A second kind of displeasure that music helps to ward off is the spectator’s potential recognition of the technological basis of filmic articulation. Gaps, cuts, the frame itself, silences in the soundtrack—any reminders of cinema’s materiality which jeopardise the formation of subjectivity—the process whereby the viewer identifies as subject of filmic discourse—are smoothed over, or “spirited away” (recall Eisler and Adorno’s view of music as magical antidote to the picture”) by the carefully regulated operations of film music. (58)
A summary of “subject positioning” that Gorbman refers to and the debate that has developed around it lies beyond the scope of this essay.24 Suffice it to say that with their emphasis on cuts, gaps, or the frame as “disruptive” of the diegetic illusion “subject positioning,” theorists give—in my opinion—too much weight to the film as an already constituted object at the expense of the film as reconstituted by the spectator’s mind. I hope this crucial difference will emerge more clearly in the remainder of my discussion.
Gorbman’s passage would seem to contain an implicit answer to the question: “Why this style?” For if one of the main functions of film music is to “smooth over” cuts in the image track, gaps, silences, the effect of the frame, and so on, then by the same token music must also “efface itself,” as it were, “smoothing over” its own cuts, gaps, and silences. Hence the particular style of scoring we normally associate with mainstream narrative cinema. It may well be true that producers self-consciously effaced all traces of the recording, mixing, and playback process for the sake of unity and cohesion. However, the question remains whether their choice was dictated by what they deemed necessary or, rather, by stylistic preferences. If we were to conclude that the effect of widespread soundtrack practices is the impression of unity, cohesion and absence of any technological mediation, we would be implying that such practices are indeed necessary to create this impression to begin with.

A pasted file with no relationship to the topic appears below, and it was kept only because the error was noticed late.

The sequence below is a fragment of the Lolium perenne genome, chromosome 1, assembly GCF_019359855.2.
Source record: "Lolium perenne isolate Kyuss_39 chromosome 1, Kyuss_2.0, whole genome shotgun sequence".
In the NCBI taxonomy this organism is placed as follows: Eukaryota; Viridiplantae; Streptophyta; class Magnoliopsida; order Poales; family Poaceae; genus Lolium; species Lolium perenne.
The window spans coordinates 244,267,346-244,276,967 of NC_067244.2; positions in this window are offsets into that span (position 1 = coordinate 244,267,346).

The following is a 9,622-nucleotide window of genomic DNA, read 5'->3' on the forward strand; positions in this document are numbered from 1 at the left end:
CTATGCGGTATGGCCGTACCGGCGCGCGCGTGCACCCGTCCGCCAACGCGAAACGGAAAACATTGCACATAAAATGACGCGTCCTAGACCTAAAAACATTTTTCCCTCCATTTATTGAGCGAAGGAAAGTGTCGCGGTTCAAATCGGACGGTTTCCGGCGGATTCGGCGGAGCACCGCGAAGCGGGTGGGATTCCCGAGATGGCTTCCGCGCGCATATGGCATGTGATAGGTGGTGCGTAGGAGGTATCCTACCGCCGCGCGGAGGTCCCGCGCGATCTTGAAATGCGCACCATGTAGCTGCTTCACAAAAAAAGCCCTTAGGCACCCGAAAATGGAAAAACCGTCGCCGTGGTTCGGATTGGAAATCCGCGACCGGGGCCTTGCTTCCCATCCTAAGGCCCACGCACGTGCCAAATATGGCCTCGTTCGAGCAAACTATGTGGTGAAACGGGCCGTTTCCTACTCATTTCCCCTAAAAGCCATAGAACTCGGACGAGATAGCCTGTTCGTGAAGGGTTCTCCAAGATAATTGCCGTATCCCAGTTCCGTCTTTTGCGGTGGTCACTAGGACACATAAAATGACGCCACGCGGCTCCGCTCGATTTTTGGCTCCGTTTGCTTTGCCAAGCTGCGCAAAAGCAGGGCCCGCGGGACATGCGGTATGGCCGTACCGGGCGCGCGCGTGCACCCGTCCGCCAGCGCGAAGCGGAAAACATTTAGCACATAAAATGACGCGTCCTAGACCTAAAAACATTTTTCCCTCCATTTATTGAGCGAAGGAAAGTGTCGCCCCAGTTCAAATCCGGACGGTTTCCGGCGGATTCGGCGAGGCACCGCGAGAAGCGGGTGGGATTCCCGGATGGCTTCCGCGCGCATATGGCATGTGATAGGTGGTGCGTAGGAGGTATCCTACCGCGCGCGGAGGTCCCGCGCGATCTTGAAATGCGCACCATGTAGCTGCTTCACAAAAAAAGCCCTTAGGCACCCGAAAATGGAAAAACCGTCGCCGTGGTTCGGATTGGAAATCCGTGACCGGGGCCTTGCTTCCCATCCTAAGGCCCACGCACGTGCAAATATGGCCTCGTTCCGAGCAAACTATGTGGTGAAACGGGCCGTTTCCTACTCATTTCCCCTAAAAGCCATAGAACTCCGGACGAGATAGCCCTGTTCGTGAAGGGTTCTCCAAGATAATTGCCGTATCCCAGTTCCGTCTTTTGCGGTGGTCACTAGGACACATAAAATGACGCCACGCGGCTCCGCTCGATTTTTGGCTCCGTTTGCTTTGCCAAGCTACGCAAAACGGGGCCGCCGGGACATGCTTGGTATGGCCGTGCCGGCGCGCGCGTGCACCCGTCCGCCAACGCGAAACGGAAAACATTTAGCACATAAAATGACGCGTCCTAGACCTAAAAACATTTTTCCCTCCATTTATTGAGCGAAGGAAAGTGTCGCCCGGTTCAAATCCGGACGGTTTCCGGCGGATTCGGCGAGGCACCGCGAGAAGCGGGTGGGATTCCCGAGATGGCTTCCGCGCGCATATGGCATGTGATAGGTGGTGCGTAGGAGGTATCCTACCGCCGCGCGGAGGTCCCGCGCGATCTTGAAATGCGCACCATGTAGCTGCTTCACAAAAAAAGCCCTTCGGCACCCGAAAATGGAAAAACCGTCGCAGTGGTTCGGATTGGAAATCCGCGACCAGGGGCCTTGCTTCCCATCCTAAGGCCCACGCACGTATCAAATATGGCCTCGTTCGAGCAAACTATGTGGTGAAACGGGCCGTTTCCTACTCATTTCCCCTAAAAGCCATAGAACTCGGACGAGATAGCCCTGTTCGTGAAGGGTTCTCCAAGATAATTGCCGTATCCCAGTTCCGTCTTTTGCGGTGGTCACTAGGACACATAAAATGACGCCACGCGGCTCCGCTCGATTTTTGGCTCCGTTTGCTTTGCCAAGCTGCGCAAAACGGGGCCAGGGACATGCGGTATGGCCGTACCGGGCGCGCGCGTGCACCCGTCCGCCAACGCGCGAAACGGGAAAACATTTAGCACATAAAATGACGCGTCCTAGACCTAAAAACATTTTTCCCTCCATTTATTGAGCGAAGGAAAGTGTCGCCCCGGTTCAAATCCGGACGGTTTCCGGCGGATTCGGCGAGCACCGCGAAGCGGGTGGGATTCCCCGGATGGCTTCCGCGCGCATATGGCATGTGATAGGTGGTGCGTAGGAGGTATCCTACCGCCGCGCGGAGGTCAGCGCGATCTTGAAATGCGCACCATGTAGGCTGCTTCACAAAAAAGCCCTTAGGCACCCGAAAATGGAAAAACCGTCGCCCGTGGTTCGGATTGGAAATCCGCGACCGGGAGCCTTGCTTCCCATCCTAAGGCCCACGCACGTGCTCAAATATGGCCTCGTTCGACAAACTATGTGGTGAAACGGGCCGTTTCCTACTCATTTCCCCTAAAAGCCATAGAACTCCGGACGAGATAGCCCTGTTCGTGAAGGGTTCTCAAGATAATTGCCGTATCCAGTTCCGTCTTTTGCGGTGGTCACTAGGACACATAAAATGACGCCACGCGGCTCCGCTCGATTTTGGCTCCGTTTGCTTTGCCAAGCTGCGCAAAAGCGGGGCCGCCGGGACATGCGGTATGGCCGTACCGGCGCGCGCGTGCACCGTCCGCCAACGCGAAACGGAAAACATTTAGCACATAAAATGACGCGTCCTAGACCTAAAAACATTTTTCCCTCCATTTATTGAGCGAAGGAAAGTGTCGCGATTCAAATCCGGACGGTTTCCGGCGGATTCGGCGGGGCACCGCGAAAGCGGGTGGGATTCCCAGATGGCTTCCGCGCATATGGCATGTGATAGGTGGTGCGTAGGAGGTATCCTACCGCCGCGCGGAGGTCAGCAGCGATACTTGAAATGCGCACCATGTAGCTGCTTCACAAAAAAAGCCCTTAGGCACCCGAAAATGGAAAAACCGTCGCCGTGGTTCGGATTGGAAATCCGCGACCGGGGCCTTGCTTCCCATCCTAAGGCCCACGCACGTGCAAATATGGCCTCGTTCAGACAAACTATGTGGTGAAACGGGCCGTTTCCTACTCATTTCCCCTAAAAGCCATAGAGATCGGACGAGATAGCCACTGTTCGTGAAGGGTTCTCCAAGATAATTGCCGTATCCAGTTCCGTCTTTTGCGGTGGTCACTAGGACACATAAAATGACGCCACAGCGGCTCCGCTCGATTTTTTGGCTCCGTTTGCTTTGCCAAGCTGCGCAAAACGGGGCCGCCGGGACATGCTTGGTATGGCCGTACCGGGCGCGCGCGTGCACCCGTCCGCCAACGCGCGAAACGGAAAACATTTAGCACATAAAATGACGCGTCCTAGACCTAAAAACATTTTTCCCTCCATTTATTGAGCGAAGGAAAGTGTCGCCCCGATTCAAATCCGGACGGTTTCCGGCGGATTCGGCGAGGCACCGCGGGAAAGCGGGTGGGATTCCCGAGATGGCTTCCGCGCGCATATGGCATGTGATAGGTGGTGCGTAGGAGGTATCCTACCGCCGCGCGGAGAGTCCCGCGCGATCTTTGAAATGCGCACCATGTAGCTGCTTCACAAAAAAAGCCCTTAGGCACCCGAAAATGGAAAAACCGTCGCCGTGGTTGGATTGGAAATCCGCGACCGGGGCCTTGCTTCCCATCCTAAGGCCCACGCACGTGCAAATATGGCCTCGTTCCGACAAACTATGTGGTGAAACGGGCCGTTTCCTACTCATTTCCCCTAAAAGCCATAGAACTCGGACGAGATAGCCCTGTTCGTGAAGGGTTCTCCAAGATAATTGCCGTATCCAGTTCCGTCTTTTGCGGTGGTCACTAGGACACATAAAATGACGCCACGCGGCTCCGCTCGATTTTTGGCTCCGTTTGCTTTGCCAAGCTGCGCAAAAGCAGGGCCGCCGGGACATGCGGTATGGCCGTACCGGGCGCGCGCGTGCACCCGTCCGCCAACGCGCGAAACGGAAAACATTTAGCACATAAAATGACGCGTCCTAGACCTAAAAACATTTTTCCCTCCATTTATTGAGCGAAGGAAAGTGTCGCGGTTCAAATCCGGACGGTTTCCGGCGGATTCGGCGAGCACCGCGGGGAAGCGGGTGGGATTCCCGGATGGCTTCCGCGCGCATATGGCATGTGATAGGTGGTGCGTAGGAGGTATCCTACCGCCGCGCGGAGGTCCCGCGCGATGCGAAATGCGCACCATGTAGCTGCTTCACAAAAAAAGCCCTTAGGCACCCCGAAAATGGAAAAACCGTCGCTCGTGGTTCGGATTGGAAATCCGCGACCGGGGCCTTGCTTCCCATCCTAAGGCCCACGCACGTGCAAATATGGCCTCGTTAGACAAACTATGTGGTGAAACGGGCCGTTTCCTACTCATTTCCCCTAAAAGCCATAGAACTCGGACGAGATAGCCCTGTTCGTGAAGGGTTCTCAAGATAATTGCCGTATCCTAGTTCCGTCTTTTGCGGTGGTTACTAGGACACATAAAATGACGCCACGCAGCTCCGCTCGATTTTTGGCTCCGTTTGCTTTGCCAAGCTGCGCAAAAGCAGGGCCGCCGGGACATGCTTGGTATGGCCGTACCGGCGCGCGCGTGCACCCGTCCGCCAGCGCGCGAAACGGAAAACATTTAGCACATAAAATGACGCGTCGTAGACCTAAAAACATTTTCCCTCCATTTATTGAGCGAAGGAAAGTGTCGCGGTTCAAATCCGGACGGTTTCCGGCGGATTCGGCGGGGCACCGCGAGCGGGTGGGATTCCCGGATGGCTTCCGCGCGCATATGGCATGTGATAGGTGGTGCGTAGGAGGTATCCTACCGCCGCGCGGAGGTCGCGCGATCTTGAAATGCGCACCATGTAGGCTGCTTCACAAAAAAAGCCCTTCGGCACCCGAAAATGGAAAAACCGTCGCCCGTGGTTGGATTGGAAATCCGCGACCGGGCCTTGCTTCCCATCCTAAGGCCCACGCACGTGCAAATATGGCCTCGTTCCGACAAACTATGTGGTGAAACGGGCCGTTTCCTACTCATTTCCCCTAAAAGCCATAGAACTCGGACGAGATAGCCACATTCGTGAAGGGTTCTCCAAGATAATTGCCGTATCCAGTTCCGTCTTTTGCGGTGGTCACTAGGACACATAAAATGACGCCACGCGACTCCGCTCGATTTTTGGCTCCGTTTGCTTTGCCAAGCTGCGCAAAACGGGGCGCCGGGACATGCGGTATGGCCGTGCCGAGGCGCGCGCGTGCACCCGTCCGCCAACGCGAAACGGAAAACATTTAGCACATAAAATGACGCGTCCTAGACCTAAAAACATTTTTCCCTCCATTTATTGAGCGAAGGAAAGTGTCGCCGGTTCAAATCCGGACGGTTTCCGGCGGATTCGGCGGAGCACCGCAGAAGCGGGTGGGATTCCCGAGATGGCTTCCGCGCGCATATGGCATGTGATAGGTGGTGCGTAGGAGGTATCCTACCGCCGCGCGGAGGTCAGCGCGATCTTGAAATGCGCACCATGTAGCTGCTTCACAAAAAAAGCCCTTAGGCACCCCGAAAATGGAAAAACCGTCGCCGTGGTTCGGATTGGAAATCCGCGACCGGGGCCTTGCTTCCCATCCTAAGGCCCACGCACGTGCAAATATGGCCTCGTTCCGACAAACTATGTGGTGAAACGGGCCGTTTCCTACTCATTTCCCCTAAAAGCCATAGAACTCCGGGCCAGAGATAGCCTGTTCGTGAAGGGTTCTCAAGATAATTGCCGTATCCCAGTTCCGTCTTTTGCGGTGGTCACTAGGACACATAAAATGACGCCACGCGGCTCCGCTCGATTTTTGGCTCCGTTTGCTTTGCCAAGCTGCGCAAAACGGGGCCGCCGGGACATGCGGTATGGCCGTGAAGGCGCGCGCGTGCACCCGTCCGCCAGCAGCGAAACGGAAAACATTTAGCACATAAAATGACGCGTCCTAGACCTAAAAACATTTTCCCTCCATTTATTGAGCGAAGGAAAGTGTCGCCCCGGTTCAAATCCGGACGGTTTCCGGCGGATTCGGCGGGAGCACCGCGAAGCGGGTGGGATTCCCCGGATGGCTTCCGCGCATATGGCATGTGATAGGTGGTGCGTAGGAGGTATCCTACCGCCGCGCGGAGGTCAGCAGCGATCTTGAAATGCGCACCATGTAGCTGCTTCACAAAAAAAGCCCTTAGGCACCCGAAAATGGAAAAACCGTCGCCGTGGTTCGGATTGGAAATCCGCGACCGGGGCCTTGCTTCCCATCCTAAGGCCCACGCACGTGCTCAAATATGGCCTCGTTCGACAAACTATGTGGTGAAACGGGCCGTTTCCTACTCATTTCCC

A moment’s reflection tells us that this is simply not the case. The spectator can “smooth over” her viewing experience by restructuring it mentally as more continuous and homogeneous than it appears externally (either during the film or retrospectively, or both). She can appreciate a representation as unitary and coherent even when the apparatus is flaunted or even defective. After all, isn’t the frame of a painting fully visible without disturbing the one-ness and coherence of what one is contemplating? The unity, coherence, and “smoothness” of the contemplated object exist only in the beholder’s imagination—if at all—and are as much the result of her skill, interest, and level of attention as the external facets of the work. Correspondingly, a spectator can form the impression of harmony and integration between music and narrative under a variety of circumstances. When traces of the recording process do survive in the finished product, she can marginalize them. She can learn not to pay attention to them through habituation, just as when playing an old record one increasingly learns to ignore the sound of the scratches.